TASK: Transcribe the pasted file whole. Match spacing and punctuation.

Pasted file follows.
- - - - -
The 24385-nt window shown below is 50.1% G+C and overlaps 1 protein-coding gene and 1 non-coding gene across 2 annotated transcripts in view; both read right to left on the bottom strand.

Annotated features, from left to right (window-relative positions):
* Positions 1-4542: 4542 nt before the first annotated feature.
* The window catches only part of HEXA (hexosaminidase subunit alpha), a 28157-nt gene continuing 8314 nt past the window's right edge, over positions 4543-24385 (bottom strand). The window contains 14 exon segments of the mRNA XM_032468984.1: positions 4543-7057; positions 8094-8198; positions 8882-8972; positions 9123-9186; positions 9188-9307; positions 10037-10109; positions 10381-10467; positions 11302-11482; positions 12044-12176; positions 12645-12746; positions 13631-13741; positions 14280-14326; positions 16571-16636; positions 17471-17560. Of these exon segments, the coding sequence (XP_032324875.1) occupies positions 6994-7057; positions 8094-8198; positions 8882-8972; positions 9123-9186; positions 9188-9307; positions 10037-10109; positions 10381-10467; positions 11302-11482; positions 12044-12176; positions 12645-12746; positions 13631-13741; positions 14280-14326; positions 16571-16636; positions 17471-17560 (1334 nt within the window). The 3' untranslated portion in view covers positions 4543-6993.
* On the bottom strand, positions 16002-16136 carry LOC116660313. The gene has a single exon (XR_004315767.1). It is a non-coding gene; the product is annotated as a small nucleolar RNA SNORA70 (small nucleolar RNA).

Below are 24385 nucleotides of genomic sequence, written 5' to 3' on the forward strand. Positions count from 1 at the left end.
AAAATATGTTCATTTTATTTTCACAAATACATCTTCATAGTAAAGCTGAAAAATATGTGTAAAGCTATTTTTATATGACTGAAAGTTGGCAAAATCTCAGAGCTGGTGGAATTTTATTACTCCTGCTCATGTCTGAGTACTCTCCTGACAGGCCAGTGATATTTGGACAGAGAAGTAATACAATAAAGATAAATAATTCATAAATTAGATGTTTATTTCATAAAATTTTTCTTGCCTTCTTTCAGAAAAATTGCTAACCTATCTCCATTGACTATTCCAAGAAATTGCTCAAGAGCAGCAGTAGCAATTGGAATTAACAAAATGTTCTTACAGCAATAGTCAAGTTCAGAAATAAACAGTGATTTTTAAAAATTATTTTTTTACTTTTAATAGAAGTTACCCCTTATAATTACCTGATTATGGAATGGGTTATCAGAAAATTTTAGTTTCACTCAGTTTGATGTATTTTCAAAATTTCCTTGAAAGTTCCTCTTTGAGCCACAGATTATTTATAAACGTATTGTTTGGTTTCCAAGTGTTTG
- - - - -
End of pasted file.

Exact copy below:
The 24385-nt window shown below is 50.1% G+C and overlaps 1 protein-coding gene and 1 non-coding gene across 2 annotated transcripts in view; both read right to left on the bottom strand.

Annotated features, from left to right (window-relative positions):
* Positions 1-4542: 4542 nt before the first annotated feature.
* The window catches only part of HEXA (hexosaminidase subunit alpha), a 28157-nt gene continuing 8314 nt past the window's right edge, over positions 4543-24385 (bottom strand). The window contains 14 exon segments of the mRNA XM_032468984.1: positions 4543-7057; positions 8094-8198; positions 8882-8972; positions 9123-9186; positions 9188-9307; positions 10037-10109; positions 10381-10467; positions 11302-11482; positions 12044-12176; positions 12645-12746; positions 13631-13741; positions 14280-14326; positions 16571-16636; positions 17471-17560. Of these exon segments, the coding sequence (XP_032324875.1) occupies positions 6994-7057; positions 8094-8198; positions 8882-8972; positions 9123-9186; positions 9188-9307; positions 10037-10109; positions 10381-10467; positions 11302-11482; positions 12044-12176; positions 12645-12746; positions 13631-13741; positions 14280-14326; positions 16571-16636; positions 17471-17560 (1334 nt within the window). The 3' untranslated portion in view covers positions 4543-6993.
* On the bottom strand, positions 16002-16136 carry LOC116660313. The gene has a single exon (XR_004315767.1). It is a non-coding gene; the product is annotated as a small nucleolar RNA SNORA70 (small nucleolar RNA).

Below are 24385 nucleotides of genomic sequence, written 5' to 3' on the forward strand. Positions count from 1 at the left end.
AAAATATGTTCATTTTATTTTCACAAATACATCTTCATAGTAAAGCTGAAAAATATGTGTAAAGCTATTTTTATATGACTGAAAGTTGGCAAAATCTCAGAGCTGGTGGAATTTTATTACTCCTGCTCATGTCTGAGTACTCTCCTGACAGGCCAGTGATATTTGGACAGAGAAGTAATACAATAAAGATAAATAATTCATAAATTAGATGTTTATTTCATAAAATTTTTCTTGCCTTCTTTCAGAAAAATTGCTAACCTATCTCCATTGACTATTCCAAGAAATTGCTCAAGAGCAGCAGTAGCAATTGGAATTAACAAAATGTTCTTACAGCAATAGTCAAGTTCAGAAATAAACAGTGATTTTTAAAAATTATTTTTTTACTTTTAATAGAAGTTACCCCTTATAATTACCTGATTATGGAATGGGTTATCAGAAAATTTTAGTTTCACTCAGTTTGATGTATTTTCAAAATTTCCTTGAAAGTTCCTCTTTGAGCCACAGATTATTTATAAACGTATTGTTTGGTTTCCAAGTGTTTG